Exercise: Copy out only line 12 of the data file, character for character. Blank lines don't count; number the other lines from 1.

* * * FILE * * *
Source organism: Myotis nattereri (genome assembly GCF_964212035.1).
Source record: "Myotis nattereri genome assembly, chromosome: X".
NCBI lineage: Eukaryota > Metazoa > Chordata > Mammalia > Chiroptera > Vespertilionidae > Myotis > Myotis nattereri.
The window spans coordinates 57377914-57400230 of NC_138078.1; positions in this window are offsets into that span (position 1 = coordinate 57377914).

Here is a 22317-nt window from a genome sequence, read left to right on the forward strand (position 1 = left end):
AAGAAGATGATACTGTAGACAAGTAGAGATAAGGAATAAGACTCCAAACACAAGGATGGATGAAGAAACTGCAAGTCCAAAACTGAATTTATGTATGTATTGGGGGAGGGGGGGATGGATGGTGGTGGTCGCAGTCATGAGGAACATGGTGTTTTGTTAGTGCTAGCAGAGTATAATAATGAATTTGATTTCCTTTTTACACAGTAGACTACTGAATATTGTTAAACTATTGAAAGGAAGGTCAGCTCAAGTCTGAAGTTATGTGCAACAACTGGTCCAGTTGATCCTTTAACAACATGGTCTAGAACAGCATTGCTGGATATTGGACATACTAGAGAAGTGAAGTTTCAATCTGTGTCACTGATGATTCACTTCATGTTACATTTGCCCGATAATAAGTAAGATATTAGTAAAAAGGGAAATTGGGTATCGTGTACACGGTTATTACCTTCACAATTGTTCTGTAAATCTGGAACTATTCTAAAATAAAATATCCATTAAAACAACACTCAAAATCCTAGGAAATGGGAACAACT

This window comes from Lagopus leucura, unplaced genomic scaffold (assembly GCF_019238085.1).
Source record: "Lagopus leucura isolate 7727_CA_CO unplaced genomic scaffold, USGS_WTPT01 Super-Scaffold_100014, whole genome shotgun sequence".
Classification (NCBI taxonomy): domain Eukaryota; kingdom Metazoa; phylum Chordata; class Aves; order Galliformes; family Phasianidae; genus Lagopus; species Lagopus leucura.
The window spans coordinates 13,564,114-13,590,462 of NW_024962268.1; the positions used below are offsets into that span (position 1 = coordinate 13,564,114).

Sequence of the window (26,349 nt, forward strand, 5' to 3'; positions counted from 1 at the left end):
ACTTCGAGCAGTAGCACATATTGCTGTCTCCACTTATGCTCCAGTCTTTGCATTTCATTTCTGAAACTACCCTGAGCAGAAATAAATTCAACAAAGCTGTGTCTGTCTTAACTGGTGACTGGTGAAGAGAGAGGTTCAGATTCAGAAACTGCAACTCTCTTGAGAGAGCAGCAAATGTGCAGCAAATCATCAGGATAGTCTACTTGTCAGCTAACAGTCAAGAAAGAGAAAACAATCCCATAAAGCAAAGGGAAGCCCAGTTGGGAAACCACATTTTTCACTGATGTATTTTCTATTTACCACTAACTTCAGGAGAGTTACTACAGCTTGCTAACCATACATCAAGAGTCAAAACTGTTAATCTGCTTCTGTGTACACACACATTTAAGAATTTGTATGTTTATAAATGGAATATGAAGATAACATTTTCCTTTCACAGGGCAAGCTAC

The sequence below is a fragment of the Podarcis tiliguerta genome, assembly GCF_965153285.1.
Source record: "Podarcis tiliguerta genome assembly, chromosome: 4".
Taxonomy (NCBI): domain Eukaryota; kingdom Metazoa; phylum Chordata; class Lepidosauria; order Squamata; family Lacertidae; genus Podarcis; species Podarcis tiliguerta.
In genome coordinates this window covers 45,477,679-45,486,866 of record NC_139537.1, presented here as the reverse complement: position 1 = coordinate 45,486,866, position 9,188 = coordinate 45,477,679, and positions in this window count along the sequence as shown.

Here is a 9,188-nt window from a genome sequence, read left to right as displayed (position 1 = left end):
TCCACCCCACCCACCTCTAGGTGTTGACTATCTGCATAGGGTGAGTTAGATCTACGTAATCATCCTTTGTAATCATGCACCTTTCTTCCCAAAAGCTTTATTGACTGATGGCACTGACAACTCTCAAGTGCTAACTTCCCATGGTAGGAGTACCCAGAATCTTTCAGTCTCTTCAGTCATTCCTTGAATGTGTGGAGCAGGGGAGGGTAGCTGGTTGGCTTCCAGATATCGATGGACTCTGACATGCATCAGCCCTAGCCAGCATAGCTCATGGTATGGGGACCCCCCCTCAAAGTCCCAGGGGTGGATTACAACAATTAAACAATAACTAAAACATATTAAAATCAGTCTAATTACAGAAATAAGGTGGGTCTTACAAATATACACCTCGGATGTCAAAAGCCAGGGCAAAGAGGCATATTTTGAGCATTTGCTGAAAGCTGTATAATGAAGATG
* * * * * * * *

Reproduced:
ACTTCGAGCAGTAGCACATATTGCTGTCTCCACTTATGCTCCAGTCTTTGCATTTCATTTCTGAAACTACCCTGAGCAGAAATAAATTCAACAAAGCTGTGTCTGTCTTAACTGGTGACTGGTGAAGAGAGAGGTTCAGATTCAGAAACTGCAACTCTCTTGAGAGAGCAGCAAATGTGCAGCAAATCATCAGGATAGTCTACTTGTCAGCTAACAGTCAAGAAAGAGAAAACAATCCCATAAAGCAAAGGGAAGCCCAGTTGGGAAACCACATTTTTCACTGATGTATTTTCTATTTACCACTAACTTCAGGAGAGTTACTACAGCTTGCTAACCATACATCAAGAGTCAAAACTGTTAATCTGCTTCTGTGTACACACACATTTAAGAATTTGTATGTTTATAAATGGAATATGAAGATAACATTTTCCTTTCACAGGGCAAGCTAC